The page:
We´ve been sandboarding a lot. We´ve conquered the big dune behind our hostel, and today, we went out on a dune buggy trip. It was off the chain. We got in a dune buggy, with a Peruvian driver who yelled a lot. He wore his sand goggles, and when he took them off, we saw that he wore them more or less permenantly. The tan line gave him away.

The buggy left a group of American tourists, clad in American flag t-shirts in a cloud of smoke and dust as we took off and up the dune. The guy sitting next to me was from England, there were Danes sitting in front of me, and the rest of the buggy was full of my friends from Canada, and Israelis from our hostel. It was a truely international sandboarding expedition. We traced a well beaten path for about 15 minutes, before the buggy came to a stop at the top of a series of three ridges. These were the bunny hills.

We raced down, having spent 3 days practicing at the top of the big dune that leaves our hostel in it´s shadow every afternoon. Then we moved on. The buggy raced up the side of large sand dunes and then down steep banks. We felt like we were flying, and then we stopped again, this time at the top of a huge hill. This one, explained the driver is ¨no por los niños.¨ The kiddie hill was behind us now, and we all stepped up to the new challange eagerly. We applied large amounts of wax to our boards, and took off. I got hit by a runaway Israeli on a sandboard, and landed awkwardly on my arm, hurting my shoulder. I shook it off, and kept riding.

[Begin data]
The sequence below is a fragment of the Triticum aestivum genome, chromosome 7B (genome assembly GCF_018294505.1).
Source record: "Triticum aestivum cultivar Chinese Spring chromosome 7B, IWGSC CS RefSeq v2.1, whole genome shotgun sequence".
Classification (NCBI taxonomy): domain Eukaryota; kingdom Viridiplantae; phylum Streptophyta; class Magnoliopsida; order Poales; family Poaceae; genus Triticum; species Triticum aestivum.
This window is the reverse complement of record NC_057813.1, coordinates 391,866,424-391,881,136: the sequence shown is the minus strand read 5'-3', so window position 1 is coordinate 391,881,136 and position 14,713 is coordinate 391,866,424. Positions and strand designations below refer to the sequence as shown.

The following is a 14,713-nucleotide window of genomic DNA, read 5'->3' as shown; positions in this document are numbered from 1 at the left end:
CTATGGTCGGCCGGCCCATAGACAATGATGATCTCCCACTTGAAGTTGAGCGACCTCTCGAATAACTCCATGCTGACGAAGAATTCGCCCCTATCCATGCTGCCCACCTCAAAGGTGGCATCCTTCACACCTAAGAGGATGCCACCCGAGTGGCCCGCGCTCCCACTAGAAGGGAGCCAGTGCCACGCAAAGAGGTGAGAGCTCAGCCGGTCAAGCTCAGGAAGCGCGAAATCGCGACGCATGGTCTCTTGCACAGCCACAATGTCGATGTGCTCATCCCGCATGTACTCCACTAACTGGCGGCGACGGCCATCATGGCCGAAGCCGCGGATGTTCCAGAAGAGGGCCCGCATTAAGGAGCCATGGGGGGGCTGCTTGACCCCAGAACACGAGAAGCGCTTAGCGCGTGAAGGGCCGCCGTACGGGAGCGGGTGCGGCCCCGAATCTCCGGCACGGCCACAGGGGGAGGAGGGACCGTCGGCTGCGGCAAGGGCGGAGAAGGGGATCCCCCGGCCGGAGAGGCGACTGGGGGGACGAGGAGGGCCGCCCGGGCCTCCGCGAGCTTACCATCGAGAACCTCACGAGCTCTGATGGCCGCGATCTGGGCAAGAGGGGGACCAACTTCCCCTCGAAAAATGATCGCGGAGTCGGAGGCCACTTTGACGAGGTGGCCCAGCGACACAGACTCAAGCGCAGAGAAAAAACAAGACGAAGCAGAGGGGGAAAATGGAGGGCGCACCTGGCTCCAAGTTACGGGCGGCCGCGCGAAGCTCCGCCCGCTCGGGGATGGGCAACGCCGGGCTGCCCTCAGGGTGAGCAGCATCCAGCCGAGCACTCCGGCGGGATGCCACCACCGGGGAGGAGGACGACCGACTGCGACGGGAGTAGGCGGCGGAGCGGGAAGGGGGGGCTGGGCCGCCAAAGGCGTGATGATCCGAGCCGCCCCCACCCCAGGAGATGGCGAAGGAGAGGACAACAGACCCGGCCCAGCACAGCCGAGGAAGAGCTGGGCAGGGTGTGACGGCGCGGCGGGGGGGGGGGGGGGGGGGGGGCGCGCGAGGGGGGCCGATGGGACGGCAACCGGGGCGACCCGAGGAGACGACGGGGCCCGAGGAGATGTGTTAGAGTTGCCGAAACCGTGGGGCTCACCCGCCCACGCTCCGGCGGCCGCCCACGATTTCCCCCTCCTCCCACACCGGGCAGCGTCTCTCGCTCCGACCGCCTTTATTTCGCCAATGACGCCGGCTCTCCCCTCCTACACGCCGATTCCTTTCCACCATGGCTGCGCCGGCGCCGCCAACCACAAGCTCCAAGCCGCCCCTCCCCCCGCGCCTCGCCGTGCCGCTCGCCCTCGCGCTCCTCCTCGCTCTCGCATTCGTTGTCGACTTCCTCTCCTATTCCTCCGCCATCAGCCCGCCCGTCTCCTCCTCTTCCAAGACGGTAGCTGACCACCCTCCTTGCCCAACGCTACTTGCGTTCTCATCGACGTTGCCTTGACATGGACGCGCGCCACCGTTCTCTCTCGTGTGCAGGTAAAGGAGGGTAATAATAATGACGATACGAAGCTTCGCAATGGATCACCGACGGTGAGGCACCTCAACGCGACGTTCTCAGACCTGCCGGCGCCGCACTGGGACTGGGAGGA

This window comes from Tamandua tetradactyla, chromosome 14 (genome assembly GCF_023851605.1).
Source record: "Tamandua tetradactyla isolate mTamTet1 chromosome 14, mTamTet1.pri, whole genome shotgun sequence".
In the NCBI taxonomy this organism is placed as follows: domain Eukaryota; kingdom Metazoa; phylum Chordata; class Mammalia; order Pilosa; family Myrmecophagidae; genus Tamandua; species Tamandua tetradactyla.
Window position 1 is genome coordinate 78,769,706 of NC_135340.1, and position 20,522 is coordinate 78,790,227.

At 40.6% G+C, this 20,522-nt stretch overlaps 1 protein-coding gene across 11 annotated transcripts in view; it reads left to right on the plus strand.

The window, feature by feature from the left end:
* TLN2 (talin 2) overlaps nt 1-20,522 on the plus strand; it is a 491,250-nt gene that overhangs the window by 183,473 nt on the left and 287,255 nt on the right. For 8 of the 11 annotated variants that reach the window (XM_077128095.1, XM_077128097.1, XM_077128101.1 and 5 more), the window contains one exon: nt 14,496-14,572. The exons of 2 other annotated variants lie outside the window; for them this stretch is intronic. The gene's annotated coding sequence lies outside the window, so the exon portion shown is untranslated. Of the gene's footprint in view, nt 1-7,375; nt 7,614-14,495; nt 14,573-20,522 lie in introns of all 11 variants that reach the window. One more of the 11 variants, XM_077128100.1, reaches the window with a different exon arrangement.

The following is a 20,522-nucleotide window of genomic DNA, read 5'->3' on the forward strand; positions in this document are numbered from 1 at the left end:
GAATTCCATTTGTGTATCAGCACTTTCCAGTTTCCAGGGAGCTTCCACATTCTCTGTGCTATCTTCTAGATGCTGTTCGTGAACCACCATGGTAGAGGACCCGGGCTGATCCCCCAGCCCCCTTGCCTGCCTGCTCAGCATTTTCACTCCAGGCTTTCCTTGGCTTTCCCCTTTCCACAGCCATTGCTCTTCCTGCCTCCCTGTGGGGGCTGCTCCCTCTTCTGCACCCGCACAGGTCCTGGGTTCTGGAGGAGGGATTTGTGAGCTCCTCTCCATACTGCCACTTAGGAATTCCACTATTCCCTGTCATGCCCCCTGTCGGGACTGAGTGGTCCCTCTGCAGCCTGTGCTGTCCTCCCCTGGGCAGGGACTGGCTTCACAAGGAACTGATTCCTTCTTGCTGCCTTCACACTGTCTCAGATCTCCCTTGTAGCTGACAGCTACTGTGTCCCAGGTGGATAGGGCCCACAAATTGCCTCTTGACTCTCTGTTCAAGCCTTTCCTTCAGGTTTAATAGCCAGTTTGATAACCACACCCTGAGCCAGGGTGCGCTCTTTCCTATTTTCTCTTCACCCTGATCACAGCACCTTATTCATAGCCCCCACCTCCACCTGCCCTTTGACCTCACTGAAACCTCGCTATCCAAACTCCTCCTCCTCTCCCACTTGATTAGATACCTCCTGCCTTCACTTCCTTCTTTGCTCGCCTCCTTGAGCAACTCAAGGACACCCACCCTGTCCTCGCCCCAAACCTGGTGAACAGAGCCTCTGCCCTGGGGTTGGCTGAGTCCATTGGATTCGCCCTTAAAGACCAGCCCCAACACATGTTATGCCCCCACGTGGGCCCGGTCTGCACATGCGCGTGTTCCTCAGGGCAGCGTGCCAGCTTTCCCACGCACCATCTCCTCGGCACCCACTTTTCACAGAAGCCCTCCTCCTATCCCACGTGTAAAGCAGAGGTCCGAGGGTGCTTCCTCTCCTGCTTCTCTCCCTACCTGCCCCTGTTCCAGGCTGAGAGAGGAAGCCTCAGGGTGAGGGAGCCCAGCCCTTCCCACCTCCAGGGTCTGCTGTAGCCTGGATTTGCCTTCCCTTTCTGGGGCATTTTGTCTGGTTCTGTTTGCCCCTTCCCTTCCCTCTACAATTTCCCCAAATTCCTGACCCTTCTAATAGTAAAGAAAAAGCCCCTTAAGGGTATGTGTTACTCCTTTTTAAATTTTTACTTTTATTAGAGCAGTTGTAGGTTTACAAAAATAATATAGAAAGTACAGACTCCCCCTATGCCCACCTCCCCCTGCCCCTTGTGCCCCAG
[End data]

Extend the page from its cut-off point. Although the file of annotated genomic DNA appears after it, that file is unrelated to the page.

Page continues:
All in all, we rode four huge hills, a couple times each, and almost always did it first. One of the Peruvian workers asked us what part of America we were from. Shaun looked at him and said ¨Dude, we´re from Canada.¨

We´ve been trying to buy custom made tracksuits, but the communication barrier is getting us down. Tommorow, we hope to prevail. We have a plan, and it´s a good one.

I´m off to relax.

http://www.thesundial.ca/index.php?news_id=27 ip tba
We don't need any more buses, no sir. We left Arequipa last night. It was alright, but really, it was Peruvian subburban living. Nice place with big, nice houses, cops on litterally every corner, and nothing that interesting going on. So, we boarded a bus at 6PM, with little idea of what today would bring. Our tickets were for Ica, two hours south of Lima.

As the bus was boarding, a lady, obviously cranked on cocain, came on to sell us drinks from her backpack. I did not really feel like anything from her backpack, so I just sat there wide eyed, totally unused to middle aged ladies on cocain with backpacks full of homemade drinks trying to make a buck. She got off our bus, and on to the next bus that was leaving. As soon as the bus started moving, another lady stood up, weilding a box of Cañonazo chocolate bars (which are among our least favorite of the local chocolate), and started speaking loudly in Spanish. We tried to figure out what she was saying, but no one could. Then, I recognized the words ¨repent¨and ¨saviour¨and ¨protect¨. So, she was praying for our protection, hoping we would buy some chocolate. She made her rounds of the bus, asking each passenger if they wanted a chocolate.

When we were in Arequipa, we saw their big cathedral. It was amazingly ornate, full of earthly treasure. They had just installed a statue of the second Arch Bishop of Lima with the dates 1606-2006 underneith. Amazing that the people who had told us the stories about Spanish conquest, and the brutal destruction would want a statue of one of the main culprits in their church. But that seems to be how the Catholic church works. As I was standing there puzzling over this situation, Ed reminded me that this is the same church that tells Africa that condoms cause AIDS.